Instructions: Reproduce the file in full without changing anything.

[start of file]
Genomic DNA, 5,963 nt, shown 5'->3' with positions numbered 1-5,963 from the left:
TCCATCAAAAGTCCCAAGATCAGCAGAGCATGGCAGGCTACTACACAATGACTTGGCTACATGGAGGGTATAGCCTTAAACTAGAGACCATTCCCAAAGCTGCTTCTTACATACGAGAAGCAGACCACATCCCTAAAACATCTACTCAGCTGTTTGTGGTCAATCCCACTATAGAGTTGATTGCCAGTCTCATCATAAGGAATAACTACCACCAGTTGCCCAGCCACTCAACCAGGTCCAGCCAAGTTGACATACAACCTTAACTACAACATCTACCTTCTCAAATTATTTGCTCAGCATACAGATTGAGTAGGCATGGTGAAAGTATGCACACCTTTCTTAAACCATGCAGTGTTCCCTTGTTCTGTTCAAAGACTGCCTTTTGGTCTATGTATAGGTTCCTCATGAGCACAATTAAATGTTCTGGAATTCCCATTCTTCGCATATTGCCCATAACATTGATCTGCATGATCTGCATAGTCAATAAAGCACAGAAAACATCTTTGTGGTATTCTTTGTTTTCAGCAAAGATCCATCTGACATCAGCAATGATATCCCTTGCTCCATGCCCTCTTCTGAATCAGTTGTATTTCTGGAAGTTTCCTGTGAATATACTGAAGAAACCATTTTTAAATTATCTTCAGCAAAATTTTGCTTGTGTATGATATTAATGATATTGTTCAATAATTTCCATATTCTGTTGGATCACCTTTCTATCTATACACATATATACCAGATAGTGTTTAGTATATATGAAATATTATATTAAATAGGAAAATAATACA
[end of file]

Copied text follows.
Genomic DNA, 5,963 nt, shown 5'->3' with positions numbered 1-5,963 from the left:
TCCATCAAAAGTCCCAAGATCAGCAGAGCATGGCAGGCTACTACACAATGACTTGGCTACATGGAGGGTATAGCCTTAAACTAGAGACCATTCCCAAAGCTGCTTCTTACATACGAGAAGCAGACCACATCCCTAAAACATCTACTCAGCTGTTTGTGGTCAATCCCACTATAGAGTTGATTGCCAGTCTCATCATAAGGAATAACTACCACCAGTTGCCCAGCCACTCAACCAGGTCCAGCCAAGTTGACATACAACCTTAACTACAACATCTACCTTCTCAAATTATTTGCTCAGCATACAGATTGAGTAGGCATGGTGAAAGTATGCACACCTTTCTTAAACCATGCAGTGTTCCCTTGTTCTGTTCAAAGACTGCCTTTTGGTCTATGTATAGGTTCCTCATGAGCACAATTAAATGTTCTGGAATTCCCATTCTTCGCATATTGCCCATAACATTGATCTGCATGATCTGCATAGTCAATAAAGCACAGAAAACATCTTTGTGGTATTCTTTGTTTTCAGCAAAGATCCATCTGACATCAGCAATGATATCCCTTGCTCCATGCCCTCTTCTGAATCAGTTGTATTTCTGGAAGTTTCCTGTGAATATACTGAAGAAACCATTTTTAAATTATCTTCAGCAAAATTTTGCTTGTGTATGATATTAATGATATTGTTCAATAATTTCCATATTCTGTTGGATCACCTTTCTATCTATACACATATATACCAGATAGTGTTTAGTATATATGAAATATTATATTAAATAGGAAAATAATACA